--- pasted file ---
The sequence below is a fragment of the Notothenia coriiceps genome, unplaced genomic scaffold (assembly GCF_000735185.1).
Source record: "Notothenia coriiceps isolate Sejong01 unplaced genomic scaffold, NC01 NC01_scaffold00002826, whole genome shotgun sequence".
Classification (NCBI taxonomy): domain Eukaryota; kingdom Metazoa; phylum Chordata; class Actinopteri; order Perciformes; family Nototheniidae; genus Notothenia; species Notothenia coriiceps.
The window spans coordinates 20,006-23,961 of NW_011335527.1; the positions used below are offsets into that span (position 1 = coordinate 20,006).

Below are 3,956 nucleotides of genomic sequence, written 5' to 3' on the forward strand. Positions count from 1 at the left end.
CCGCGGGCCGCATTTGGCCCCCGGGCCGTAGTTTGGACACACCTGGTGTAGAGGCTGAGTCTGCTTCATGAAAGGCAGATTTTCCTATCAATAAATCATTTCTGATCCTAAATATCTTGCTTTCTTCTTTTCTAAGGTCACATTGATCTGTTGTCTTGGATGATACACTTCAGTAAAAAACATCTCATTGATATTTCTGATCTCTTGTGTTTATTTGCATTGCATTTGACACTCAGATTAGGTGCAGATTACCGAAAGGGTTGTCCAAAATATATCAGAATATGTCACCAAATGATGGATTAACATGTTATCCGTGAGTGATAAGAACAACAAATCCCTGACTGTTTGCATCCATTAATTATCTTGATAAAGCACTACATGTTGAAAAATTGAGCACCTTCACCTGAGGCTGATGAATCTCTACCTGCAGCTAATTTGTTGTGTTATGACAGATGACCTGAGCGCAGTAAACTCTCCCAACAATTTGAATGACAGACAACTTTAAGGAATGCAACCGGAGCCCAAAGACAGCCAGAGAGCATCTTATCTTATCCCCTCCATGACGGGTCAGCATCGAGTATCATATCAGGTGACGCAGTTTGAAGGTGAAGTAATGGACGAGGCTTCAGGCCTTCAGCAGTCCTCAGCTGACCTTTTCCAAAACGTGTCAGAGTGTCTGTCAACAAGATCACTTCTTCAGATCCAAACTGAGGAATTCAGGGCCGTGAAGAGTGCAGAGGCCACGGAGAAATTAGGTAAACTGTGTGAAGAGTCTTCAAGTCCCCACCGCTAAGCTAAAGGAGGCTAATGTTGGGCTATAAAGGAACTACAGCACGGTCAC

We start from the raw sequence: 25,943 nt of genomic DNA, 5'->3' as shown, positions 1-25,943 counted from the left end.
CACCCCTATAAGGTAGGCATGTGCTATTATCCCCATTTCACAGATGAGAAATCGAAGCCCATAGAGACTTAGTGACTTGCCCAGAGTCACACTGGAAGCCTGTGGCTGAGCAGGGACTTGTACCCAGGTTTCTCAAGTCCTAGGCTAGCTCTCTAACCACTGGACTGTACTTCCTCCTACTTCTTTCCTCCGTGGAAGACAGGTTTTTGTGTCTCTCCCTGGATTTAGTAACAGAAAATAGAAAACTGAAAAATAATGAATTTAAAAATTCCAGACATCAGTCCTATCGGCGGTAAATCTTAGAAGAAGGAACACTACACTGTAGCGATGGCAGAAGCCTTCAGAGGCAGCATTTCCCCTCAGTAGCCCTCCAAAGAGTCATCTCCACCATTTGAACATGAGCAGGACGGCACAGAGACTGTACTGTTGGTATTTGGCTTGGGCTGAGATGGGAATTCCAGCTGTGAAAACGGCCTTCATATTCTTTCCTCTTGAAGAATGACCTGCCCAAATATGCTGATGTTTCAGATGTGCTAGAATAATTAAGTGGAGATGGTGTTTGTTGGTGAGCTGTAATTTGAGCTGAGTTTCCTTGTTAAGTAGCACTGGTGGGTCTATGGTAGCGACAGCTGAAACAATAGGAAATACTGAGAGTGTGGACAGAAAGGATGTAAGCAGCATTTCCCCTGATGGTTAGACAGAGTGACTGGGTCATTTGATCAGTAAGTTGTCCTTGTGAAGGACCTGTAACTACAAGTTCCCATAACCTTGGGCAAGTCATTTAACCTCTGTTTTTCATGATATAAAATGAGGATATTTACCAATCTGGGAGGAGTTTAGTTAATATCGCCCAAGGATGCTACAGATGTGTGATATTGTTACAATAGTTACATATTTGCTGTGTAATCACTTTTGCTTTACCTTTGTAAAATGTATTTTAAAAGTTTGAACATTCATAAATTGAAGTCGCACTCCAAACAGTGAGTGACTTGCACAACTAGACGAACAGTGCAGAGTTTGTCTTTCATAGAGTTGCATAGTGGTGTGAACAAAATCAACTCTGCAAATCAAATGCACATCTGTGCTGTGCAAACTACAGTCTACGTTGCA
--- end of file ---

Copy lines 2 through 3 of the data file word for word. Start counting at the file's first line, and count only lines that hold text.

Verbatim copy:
Source record: "Notothenia coriiceps isolate Sejong01 unplaced genomic scaffold, NC01 NC01_scaffold00002826, whole genome shotgun sequence".
Classification (NCBI taxonomy): domain Eukaryota; kingdom Metazoa; phylum Chordata; class Actinopteri; order Perciformes; family Nototheniidae; genus Notothenia; species Notothenia coriiceps.